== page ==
I have had a lot of luck searching the WWI and WWII Draft Registration cards. These are now easily accessible in the Ancestry.com database and you can also go to your state library and look at these records on microfilm. I have found quite a lot of genealogical information on our family’s fathers, uncles, grandfathers, and even great grandfathers through the years I’ve been researching. Sometimes, the bits and pieces of facts disclosed on these cards are all I know about a particular person. And sometimes when I am really lucky, I find out something extra about a person that helps me understand him better.
My husband’s great-uncle Leonard (1890 – 1969) registered for the draft in 1917, and for reasons only known to him, felt compelled at the time to inform the Registrar of his opinions. The Registrar’s notation on the draft card reads: “This fellow does not approve of the way the Government is doing in general.” I can only imagine what else he might have said! And I wonder what he thought as he grew older and saw his son and nephews register for the draft in WWII, and later on saw more boys register for the Korean War and then the Vietnam War during his lifetime? Did his opinions change? Some how, I don’t think so. This short notation hand-written on a registration card makes this man, whom I never met, real to me.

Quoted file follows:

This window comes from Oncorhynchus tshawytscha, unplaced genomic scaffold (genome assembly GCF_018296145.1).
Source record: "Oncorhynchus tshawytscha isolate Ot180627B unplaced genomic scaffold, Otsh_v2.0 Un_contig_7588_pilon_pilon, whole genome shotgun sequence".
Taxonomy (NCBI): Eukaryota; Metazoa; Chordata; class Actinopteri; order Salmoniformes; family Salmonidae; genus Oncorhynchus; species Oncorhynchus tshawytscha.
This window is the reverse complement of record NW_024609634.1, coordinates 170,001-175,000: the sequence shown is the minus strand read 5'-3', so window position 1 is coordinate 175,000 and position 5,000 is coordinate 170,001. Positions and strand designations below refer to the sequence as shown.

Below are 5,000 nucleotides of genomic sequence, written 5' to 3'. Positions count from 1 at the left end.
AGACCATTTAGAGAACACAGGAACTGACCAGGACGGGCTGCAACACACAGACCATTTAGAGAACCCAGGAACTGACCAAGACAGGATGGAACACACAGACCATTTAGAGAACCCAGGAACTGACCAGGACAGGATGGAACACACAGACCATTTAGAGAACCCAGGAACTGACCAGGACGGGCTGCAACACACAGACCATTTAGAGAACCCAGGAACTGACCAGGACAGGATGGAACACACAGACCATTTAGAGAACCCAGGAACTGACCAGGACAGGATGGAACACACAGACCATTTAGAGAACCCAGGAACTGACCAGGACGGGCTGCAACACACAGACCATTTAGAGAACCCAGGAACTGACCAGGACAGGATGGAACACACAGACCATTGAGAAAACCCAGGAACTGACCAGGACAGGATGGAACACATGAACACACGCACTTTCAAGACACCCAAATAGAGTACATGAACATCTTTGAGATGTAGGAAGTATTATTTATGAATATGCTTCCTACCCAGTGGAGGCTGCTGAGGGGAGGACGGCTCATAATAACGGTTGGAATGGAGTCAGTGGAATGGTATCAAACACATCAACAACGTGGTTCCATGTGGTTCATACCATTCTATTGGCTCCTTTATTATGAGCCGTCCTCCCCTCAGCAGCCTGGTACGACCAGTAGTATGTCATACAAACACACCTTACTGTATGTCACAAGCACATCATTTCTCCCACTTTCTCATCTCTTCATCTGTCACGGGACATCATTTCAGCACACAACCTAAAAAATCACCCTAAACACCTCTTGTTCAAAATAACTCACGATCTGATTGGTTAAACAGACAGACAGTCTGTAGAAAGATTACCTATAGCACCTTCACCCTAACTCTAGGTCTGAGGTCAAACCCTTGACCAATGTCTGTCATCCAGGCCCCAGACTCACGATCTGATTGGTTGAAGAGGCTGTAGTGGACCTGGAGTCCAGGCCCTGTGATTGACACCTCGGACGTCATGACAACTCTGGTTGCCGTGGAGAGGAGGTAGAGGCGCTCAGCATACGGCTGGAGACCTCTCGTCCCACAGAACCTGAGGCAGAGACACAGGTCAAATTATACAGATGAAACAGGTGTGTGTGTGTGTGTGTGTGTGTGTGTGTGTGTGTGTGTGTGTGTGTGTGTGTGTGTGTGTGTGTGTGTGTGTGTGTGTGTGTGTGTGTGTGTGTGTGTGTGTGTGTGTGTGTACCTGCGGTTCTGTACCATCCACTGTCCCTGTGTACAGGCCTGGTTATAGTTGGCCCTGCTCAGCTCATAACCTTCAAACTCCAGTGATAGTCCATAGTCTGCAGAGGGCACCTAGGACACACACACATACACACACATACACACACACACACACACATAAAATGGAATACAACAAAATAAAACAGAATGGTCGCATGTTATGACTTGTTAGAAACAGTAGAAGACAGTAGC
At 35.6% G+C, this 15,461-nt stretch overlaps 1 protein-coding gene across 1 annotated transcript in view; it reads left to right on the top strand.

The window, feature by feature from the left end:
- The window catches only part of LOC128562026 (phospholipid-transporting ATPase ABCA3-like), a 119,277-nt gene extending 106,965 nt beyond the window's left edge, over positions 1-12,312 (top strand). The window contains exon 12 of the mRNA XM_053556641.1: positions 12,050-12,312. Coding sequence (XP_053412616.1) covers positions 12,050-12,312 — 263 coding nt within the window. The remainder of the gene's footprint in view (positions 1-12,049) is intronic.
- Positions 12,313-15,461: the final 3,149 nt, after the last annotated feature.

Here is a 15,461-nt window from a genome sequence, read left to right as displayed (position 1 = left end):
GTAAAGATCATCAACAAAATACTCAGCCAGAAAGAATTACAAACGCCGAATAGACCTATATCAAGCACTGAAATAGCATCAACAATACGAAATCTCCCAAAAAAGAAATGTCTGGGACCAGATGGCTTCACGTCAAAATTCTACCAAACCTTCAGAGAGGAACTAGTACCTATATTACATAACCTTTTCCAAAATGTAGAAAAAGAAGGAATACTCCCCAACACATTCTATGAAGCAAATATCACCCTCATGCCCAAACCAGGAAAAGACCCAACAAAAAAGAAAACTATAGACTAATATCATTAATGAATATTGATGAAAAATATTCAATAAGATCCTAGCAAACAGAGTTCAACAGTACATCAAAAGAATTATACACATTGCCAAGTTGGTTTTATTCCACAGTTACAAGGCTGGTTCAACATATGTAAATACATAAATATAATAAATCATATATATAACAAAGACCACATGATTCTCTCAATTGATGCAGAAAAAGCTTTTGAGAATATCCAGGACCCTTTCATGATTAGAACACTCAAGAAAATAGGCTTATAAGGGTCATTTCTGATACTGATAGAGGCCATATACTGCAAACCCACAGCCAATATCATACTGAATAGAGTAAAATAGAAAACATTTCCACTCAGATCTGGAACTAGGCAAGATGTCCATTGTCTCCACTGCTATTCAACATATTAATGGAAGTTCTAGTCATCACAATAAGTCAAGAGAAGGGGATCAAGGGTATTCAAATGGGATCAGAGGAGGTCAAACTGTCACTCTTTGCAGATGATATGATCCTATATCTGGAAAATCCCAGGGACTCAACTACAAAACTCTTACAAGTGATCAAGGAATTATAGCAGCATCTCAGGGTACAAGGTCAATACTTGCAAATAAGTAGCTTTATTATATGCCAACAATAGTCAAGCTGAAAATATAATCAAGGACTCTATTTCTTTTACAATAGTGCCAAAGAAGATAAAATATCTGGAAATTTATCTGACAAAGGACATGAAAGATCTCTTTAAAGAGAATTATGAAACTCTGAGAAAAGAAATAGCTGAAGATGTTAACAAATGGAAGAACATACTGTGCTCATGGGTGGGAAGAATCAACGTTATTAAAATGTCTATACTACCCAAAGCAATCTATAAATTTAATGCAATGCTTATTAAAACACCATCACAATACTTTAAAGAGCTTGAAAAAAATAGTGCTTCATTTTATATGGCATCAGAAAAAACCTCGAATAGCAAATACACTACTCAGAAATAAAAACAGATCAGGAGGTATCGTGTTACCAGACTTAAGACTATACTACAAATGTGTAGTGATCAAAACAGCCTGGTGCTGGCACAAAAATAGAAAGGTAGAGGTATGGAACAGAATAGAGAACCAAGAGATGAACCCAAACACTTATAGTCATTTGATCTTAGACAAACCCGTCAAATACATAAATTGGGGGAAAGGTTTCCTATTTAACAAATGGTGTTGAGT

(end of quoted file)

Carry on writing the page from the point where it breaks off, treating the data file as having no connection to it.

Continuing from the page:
So many courageous men filled out similar draft registration cards over the 20th century and served with honor; some didn’t come back and some came back changed forever. When the post-WWII draft registration cards are released some day to genealogical researchers, I wonder what they will say?